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Thread: 223 Optimum Barrel Twist Question

  1. #1
    Team Savage
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    223 Optimum Barrel Twist Question


    A lot of 223 Remington bolt rifles come with a 1:9 twist which provides flexibility for shooting bullet weights up to 70 grains or maybe higher in some cases. If you wanted to dedicate a barrel to shooting only 50-55 grain bullets, would a 1:12 twist be a clearly better choice than the 1:9? Would any differences be noticeable to the average shooter? Could the differences be load specific?

  2. #2
    Basic Member Fuj''s Avatar
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    My buddy shoots a 10 twist for the light stuff (22" Bartlien) He will
    bughole his groups at 100 with the 50's. Easily shoot's 1/2 MOA with
    the Mil 62's. I personally keep with an 8 twist to cover all the bases
    up to the Sierra 77's, which I mainly shoot.
    Keeping my bad Karma intact since 1952

  3. #3
    Team Savage
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    I have two .223 rifles with 1:9 twist barrels that shoot 52 grain Sierra SMK #1410 and Berger Flat Base #22408 and 53 grain Sierra SMKs #1400 as good as anything else.
    They are not cheap bullets but they don't break the bank either.
    Both barrels also shoot 40 and 50 grain bullet almost as well.
    Not surprisingly, both rifles also shoot 69 grain bullets about the same, especially the Sierra SMK #1380 and TMKs #7169 and Nosler CCs.

    I recently tried both with 77 gr Sierra SMK #9377 and TMKs # 7177 and both rifles both shot them great, even though a 1:9 barrel isn't supposed to stabilize 77 gr bullets. One of the two shoots the 77 grain Sierras better than any other bullets.
    I do use a slower burning powder set for bullets heavier than 60 grains.

    In my experience and I measure all the groups I shoot and keep copious records, a faster twist doesn't mean a barrel won't shoot lighter bullets better or worse than heavier bullets.
    Bullet body length, powder choice, and the bullet quality (amount of QA you pay for during manufacture) seems to make more of a difference.

    For example, I have never found a 55 grain bulk bullet that shot anywhere nearly as well as a Berger #22410 55 grain bullet.
    The Berger is more expensive, has a higher BC and there is almost no variation in shape or bullet length.
    Not so with the bulk 55 grain bullets that are mostly made for low cost plinking.

    My data says that you get what you pay for when it comes to bullets if you are really interested in accuracy.

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    I've had the same experience as CFJunkie.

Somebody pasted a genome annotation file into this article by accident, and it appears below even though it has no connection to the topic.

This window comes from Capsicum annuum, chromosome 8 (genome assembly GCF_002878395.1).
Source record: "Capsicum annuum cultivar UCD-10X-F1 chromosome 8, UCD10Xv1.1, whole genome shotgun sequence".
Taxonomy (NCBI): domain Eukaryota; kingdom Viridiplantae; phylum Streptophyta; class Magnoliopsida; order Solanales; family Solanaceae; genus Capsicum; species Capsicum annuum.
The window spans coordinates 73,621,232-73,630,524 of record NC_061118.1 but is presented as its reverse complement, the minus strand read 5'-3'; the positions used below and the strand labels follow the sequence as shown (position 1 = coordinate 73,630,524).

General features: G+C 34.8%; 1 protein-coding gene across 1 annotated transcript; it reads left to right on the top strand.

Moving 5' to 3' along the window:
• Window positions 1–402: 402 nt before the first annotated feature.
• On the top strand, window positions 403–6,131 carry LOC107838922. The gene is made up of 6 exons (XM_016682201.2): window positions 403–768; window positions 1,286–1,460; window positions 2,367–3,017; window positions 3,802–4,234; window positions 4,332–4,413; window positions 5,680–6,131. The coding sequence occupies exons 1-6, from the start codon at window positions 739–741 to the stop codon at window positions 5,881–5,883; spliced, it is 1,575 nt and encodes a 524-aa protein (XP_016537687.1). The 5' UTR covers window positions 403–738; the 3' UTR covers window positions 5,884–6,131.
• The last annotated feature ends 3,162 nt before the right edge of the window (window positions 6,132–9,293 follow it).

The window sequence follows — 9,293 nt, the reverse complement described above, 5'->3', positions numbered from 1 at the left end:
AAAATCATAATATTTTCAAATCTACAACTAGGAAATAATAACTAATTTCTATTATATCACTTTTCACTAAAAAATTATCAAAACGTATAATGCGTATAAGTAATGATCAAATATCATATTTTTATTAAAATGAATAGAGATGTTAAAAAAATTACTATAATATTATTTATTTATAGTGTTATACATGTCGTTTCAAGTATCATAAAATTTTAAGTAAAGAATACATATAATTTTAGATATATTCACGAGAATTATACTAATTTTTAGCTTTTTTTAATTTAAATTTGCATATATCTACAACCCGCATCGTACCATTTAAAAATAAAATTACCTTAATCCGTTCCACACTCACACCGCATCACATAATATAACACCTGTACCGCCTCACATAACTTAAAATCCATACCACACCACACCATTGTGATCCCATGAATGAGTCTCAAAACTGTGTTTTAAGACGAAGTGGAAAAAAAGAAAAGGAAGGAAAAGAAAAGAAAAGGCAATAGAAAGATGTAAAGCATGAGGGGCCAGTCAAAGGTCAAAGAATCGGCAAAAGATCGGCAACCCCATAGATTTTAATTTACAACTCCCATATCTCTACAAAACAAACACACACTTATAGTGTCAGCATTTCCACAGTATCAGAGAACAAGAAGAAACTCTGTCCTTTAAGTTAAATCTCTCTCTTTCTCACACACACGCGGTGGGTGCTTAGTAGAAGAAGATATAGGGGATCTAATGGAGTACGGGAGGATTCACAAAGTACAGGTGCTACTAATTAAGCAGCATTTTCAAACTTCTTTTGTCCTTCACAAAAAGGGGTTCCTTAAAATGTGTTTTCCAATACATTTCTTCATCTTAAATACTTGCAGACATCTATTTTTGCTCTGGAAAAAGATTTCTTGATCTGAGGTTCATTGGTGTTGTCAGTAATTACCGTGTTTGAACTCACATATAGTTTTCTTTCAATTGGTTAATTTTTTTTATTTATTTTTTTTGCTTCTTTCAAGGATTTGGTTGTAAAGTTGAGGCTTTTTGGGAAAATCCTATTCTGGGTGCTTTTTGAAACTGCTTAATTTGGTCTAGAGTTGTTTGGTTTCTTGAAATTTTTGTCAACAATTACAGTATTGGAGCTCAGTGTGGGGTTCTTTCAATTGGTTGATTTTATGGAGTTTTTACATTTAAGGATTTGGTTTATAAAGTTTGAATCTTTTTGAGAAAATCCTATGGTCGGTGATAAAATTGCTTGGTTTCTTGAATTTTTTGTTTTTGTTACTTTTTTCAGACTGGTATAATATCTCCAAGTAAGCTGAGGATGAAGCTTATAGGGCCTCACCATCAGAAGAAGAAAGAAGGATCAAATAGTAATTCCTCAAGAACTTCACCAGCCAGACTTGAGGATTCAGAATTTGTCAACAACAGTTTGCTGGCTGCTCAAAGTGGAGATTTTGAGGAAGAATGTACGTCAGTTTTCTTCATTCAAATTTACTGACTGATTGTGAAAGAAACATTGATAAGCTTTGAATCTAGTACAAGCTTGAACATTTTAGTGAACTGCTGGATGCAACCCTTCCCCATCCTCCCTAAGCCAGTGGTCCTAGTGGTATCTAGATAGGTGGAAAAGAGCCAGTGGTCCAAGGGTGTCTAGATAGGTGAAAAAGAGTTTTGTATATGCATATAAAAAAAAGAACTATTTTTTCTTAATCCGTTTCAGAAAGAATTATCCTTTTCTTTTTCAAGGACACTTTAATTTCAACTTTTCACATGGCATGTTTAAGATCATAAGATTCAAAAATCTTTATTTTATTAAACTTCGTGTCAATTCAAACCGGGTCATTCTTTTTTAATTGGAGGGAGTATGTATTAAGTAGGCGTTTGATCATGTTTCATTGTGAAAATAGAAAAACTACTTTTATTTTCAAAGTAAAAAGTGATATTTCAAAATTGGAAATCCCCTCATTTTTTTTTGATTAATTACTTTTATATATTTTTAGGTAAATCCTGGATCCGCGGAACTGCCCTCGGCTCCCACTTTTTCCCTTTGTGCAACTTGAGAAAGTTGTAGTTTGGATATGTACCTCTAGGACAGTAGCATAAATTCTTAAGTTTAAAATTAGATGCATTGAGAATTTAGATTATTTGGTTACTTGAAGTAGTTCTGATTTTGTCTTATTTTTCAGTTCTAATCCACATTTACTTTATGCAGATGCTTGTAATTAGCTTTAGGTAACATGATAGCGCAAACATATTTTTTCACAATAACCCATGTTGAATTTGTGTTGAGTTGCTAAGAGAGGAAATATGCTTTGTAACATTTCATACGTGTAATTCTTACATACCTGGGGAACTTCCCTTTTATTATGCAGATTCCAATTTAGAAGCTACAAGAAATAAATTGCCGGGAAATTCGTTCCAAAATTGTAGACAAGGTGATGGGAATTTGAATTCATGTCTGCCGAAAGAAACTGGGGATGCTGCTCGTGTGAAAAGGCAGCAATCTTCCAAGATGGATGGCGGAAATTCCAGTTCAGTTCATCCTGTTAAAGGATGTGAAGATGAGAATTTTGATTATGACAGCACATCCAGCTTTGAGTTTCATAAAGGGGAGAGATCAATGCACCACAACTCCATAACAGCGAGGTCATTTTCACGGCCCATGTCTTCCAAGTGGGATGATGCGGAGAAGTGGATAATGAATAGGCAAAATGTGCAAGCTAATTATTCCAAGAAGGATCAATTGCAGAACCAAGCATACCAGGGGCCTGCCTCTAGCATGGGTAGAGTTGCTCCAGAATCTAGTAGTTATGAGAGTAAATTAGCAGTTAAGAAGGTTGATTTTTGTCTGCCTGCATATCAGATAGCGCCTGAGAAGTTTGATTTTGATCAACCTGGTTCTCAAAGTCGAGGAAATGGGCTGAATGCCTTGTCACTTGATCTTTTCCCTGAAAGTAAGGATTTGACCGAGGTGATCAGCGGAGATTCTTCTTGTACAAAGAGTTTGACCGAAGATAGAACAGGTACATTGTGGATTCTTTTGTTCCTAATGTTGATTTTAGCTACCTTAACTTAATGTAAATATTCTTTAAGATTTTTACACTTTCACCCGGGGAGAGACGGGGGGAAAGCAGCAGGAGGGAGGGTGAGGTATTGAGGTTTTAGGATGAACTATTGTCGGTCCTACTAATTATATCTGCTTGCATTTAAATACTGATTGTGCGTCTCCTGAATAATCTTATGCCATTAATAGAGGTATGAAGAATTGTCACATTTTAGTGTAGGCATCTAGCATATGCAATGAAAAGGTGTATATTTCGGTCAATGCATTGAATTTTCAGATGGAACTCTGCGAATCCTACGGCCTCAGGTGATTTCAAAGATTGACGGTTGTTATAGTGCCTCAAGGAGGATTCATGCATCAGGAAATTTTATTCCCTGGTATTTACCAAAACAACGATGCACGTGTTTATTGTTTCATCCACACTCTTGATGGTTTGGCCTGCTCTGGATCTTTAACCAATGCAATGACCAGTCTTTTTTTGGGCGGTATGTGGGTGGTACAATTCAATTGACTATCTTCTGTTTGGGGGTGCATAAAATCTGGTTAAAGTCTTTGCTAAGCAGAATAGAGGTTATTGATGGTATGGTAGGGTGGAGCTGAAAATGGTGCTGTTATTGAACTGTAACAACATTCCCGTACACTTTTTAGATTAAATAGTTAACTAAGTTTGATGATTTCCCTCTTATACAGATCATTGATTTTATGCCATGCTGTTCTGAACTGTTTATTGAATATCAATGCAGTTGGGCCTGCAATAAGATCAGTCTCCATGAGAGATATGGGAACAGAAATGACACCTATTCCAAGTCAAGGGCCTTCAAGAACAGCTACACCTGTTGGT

Here is a lot of info including some on twist rate:
    https://www.6mmbr.com/223Rem.html

    Sent from my SM-P580 using Tapatalk

  5. #5
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    Thanks for the info. I have had pretty good performance in my 1:9 barrels with the 52/53 SMK, 53/55 V-Max, 60 V-Max and the 60 Berger FBHP. The lighter Bergers shot good in limited use but I haven't worked with them much. I have yet to find a good load for the Sierra 60 TMK or the 69 SMK.

    It sounds like I shouldn't be overly concerned with the twist rate being too fast. I guess if I were to invest in another barrel for my spare action, it would be a 1:8 or 1:7 for heavier bullets.

  6. #6
    Administrator J.Baker's Avatar
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    In a .223 the standard 1-9" twist will shoot most anything out there under 70-75gr. Even a faster shooting 22-250 with a 9-twist will shoot most bullets down to 45gr (never tried 40's). That said, bullet construction, particularly jacket thickness, can and will have an impact. Probably not near as much so with the slower 223 velocities, but I've run into a few 50-55gr bullets over the years that couldn't handle the faster twist due to having a very thin jacket and they would just blow up (grey mist club) somewhere between 25-50yds at the faster 22-250 velocities.

    1-12" was the standard for .223 for a few decades and is still the standard for many factory bolt-action rifles today. A 1-10" twist is kind of the happy medium that still allows you additional flexibility in bullet selection.
    "Life' is tough. It's even tougher if you're stupid." ~ John Wayne
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  7. #7
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    Like J Baker, I've had the grey mist occur with my .22-250 with 40 grain Nosler BTs at about 4200 fps and it only had a 1:14 twist.
    Never had it happen with 50 to 52 grain bullets with my .22-250, although I never even approached that velocity with the bullets above 40 grains.

    I've never seen a grey mist cloud with a 1:9 twist .223 even with 35 grain bullets.

    For some data on 77 grain bullet performance in a 1:9 twist barrel:
    https://www.savageshooters.com/showt...9-twist-barrel

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    Basic Member Fuj''s Avatar
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    Depending on bullet speed and length of bullet, you can use a
    slower twist rate as the speeds get higher. Jump on "JBM" and
    use the twist rate calculator, and bookmark it.
    Keeping my bad Karma intact since 1952

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